Treatment of Egg Allergy in Children Through Oral Desensitization (EGG OIT)


The purpose of this study is to determine if children with egg allergy can be desensitized to egg protein and if this desensitization can help them outgrow their egg allergy at an earlier time than normal. Our hypothesis is that children with egg allergy can be orally desensitized to egg protein and that this desensitization will help them outgrow their egg allergy at an earlier time than normal.

Study Type

  • Study Type: Interventional
  • Study Design
    • Allocation: N/A
    • Intervention Model: Single Group Assignment
    • Primary Purpose: Treatment
    • Masking: None (Open Label)
  • Study Primary Completion Date: August 2014

Detailed Description

Egg allergy in children under 5 years of age is extremely common. Egg, along with milk and peanuts, cause 80% of the food allergy reactions in children in the United States. Children have allergic reactions to egg ranging from mild urticaria to systemic anaphylaxis. The current therapy for children with egg allergy is to place the child on an egg-free diet until the allergy is outgrown. Because egg protein is a part of a significant number of processed foods it is difficult to totally avoid all egg proteins. Accidental ingestions leading to reactions to egg can occur with a bite of a cookie (~70 mg of egg protein) or a bite of a cake (~55 mg of egg protein). Children typically do not outgrow their egg allergy for several years. Therefore it would be helpful if a specific form of therapy would make children outgrow their allergic reactions to egg sooner. Egg protein is given to children in this study in small increasing amounts to desensitize them to the egg protein with the goal of helping them to outgrow their allergy.


  • Drug: Egg white protein
    • Egg white protein powder

Arms, Groups and Cohorts

  • Experimental: Egg white protein
    • Subjects, who are egg allergic, are given egg white protein for desensitization with the hypothesis they will develop tolerance.

Clinical Trial Outcome Measures

Primary Measures

  • Double-blind, Placebo-controlled Food Challenge (DBPCFC) to Egg
    • Time Frame: 24-60 months
    • Subjects will have a double-blind, placebo-controlled food challenge (DBPCFC) to egg after at least 24 months of egg OIT when the IgE to egg is < 7 kU/L or 90% of entry level IgE or SPT <= 5mm with a maximum treatment period of 60 months.

Secondary Measures

  • Egg Protein Skin Prick Test After Egg OIT
    • Time Frame: 24-60 months
    • Wheal size on egg protein skin prick test at the end of egg OIT treatment compared with at baseline.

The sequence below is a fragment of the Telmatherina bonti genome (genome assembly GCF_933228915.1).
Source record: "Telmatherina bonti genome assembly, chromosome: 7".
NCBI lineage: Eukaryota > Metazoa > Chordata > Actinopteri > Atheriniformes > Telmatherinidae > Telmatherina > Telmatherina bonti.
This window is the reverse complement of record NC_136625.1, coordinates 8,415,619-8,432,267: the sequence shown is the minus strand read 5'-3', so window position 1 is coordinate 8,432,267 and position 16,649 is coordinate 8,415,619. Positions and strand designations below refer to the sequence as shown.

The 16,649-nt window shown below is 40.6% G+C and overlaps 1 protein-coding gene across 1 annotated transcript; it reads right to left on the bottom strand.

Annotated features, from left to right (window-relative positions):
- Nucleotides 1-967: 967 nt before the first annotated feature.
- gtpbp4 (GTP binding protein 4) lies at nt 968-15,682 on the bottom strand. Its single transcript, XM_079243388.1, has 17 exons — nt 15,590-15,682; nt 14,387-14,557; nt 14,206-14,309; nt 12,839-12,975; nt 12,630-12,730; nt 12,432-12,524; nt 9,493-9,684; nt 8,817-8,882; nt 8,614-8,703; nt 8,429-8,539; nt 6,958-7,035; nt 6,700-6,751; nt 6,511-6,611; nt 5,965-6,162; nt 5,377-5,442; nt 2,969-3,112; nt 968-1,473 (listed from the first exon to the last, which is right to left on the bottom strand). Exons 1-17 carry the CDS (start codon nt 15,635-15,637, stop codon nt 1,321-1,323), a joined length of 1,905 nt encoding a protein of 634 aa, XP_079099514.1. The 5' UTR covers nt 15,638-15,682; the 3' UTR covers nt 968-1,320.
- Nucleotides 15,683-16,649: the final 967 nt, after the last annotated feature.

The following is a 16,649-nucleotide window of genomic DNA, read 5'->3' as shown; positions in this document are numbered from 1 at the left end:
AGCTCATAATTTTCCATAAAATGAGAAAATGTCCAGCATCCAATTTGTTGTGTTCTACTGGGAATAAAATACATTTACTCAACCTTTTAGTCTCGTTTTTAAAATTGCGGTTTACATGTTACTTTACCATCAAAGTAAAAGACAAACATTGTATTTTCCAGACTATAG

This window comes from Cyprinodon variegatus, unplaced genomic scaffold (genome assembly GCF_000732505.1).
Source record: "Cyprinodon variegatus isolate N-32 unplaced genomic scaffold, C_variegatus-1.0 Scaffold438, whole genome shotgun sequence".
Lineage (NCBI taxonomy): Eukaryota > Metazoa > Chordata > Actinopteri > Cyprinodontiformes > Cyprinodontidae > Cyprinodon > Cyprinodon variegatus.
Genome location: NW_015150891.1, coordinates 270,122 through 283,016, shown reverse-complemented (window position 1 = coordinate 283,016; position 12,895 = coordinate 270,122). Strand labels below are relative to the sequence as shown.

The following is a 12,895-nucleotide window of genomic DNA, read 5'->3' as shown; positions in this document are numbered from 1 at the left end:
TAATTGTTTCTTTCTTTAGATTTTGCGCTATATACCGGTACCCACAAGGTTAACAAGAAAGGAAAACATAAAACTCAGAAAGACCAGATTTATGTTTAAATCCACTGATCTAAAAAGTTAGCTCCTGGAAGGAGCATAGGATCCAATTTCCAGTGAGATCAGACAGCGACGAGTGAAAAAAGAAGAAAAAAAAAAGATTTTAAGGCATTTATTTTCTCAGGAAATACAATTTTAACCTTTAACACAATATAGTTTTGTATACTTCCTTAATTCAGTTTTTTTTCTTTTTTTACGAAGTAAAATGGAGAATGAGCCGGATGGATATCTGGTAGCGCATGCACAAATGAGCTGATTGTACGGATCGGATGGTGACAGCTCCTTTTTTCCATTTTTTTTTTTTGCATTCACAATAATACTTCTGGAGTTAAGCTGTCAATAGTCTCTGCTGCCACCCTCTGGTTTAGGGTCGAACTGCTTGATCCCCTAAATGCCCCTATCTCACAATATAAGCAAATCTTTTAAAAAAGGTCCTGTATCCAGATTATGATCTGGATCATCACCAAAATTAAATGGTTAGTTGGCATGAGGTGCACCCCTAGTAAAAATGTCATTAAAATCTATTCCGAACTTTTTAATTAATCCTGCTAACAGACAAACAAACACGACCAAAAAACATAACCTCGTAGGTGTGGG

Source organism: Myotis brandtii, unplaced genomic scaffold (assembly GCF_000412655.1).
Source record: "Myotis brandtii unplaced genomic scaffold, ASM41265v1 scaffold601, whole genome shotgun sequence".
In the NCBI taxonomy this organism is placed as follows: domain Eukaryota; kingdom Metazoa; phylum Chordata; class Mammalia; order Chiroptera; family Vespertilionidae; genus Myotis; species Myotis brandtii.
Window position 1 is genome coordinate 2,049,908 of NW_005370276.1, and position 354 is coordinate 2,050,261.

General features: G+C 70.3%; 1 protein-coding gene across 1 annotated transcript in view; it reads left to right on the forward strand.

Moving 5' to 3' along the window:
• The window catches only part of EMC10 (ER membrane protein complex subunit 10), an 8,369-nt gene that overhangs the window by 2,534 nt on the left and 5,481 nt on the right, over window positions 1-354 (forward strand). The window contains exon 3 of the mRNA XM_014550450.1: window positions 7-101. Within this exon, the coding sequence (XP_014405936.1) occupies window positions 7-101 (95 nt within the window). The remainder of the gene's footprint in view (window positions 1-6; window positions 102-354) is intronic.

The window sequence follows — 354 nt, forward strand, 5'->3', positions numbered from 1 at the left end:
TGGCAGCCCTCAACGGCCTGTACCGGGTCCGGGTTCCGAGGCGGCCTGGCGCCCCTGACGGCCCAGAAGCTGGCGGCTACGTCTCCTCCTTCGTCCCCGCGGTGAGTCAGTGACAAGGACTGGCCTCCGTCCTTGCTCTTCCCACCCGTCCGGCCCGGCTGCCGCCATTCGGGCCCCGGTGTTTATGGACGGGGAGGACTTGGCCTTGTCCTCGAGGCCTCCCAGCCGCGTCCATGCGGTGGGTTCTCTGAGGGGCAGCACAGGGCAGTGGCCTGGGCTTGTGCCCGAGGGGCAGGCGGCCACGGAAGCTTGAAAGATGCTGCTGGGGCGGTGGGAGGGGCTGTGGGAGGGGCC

• Serum CAP-FEIA to Egg
    • Time Frame: 24-60 months
    • Measure of serum CAP-FEIA to egg from subjects on egg OIT after completion of treatment compared to baseline

Participating in This Clinical Trial

Inclusion Criteria

  • Between 1 to 16 years of age – Diagnosed egg allergy by CAP FEIA to egg of 5 kU/l or greater (2 kU/l or greater if 2 years old or less) or have had a positive allergic reaction to egg within 6 months. – Having eaten egg in his/her diet prior to diagnosis – A family that will be able to be compliant with all study visits – All females of child bearing age must be using appropriate birth control Exclusion Criteria:

  • History of anaphylaxis to egg – Medical history that would prevent a DBPCFC (double-blind placebo-controlled food challenge) to egg. The medical history that would prevent the DBPCFC to egg would be a prior history of an open egg challenge in which the patient experienced hypotension which required fluid resuscitation, respiratory compromise which necessitated ventilatory support, or poorly controlled asthma as evidenced by an FEV1 < 80% of predicted, or FEV1/FVC <75%, with or without controller medications – Unable to cooperate with challenge procedures or unable to be reached by telephone for follow-up – Diagnosed corn allergy

Gender Eligibility: All

Minimum Age: 1 Year

Maximum Age: 16 Years

Are Healthy Volunteers Accepted: No

Investigator Details

  • Lead Sponsor
    • University of North Carolina, Chapel Hill
  • Collaborator
    • University of Arkansas
  • Provider of Information About this Clinical Study
    • Sponsor
  • Overall Official(s)
    • Wesley Burks, MD, Principal Investigator, University of North Carolina, Chapel Hill

Citations Reporting on Results

Buchanan AD, Green TD, Jones SM, Scurlock AM, Christie L, Althage KA, Steele PH, Pons L, Helm RM, Lee LA, Burks AW. Egg oral immunotherapy in nonanaphylactic children with egg allergy. J Allergy Clin Immunol. 2007 Jan;119(1):199-205. Epub 2006 Oct 27.

Vickery BP, Pons L, Kulis M, Steele P, Jones SM, Burks AW. Individualized IgE-based dosing of egg oral immunotherapy and the development of tolerance. Ann Allergy Asthma Immunol. 2010 Dec;105(6):444-50. doi: 10.1016/j.anai.2010.09.030.

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